Approximately 11% of the human proteins are defined as missing proteins. These proteins lack experimental data on the protein level. In an investigation led by Sjöstedt et al, an integrated omics approach was applied to explore and identify missing proteins...Read more
Located on top of the kidneys like two tiny caps, the adrenal glands play a fundamental role in the endocrine system. We have previously described the human adrenal gland proteome and now it is time to shed light on proteins specific for the medullary compartment of the adrenal gland. These proteins are essential for the synthesis of two major stress coping hormones - adrenaline and noradrenaline...Read more
Previous news articles featured the history and technology behind two powerful tools for visualizing proteins in tissues: immunohistochemistry and microscopy. These tools are applied to investigate and answer a wide range of questions, both in healthcare and research. This article focuses on two applications related to lung cancer: diagnostics in clinical pathology and discovery of genes associated with prognosis...Read more
Immunohistochemistry was first described by Coons et al. in the beginning of the 1940s, where the authors used fluorescein-labeled antibodies to visualize bacterial antigens in infected tissues. Today, IHC plays a pivotal role in diagnostics and serves as an essential tool in research...Read more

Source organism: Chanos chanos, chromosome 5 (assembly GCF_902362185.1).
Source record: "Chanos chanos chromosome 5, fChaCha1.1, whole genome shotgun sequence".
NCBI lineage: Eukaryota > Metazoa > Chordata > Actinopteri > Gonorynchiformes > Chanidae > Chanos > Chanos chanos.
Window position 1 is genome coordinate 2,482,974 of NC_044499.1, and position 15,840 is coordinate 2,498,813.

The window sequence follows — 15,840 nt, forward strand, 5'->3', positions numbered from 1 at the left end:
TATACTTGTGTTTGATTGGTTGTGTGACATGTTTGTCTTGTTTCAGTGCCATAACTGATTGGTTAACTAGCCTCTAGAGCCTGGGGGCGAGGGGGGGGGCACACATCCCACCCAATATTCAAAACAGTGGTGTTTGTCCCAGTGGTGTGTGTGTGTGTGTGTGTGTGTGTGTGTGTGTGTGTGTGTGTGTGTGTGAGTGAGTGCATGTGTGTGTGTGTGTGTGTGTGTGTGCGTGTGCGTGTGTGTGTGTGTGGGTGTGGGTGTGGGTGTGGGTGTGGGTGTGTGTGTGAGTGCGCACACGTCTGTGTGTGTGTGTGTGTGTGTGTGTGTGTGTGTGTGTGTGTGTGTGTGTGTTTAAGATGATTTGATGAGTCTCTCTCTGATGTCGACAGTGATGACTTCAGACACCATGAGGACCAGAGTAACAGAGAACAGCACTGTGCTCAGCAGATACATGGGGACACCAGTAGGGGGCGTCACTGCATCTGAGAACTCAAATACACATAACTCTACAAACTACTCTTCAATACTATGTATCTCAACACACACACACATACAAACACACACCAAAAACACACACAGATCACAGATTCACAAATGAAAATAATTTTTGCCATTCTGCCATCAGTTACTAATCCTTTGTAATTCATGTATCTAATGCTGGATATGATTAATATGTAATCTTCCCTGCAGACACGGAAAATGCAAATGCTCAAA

Testicular cancer is a rare type of cancer. Most testis cancers are curable, even at an advanced stage. The cancer can be divided into essentially two categories: Seminoma and Non-seminomatous germ cell tumors. Based on transcriptomics data and clinical metadata we have been able to determine 57 genes associated with either favorable or unfavorable prognosis in testis cancer...Read more
March 28, 2019 - March 29, 2019
On March 29th, 2019, Mathias Uhlén will give a keynote on "The Human Protein Atlas - implications for human biology, drug development and precision medicine" at the International Rouen P2M Symposium on Precision Medicine "Pathways to Precision Medicine".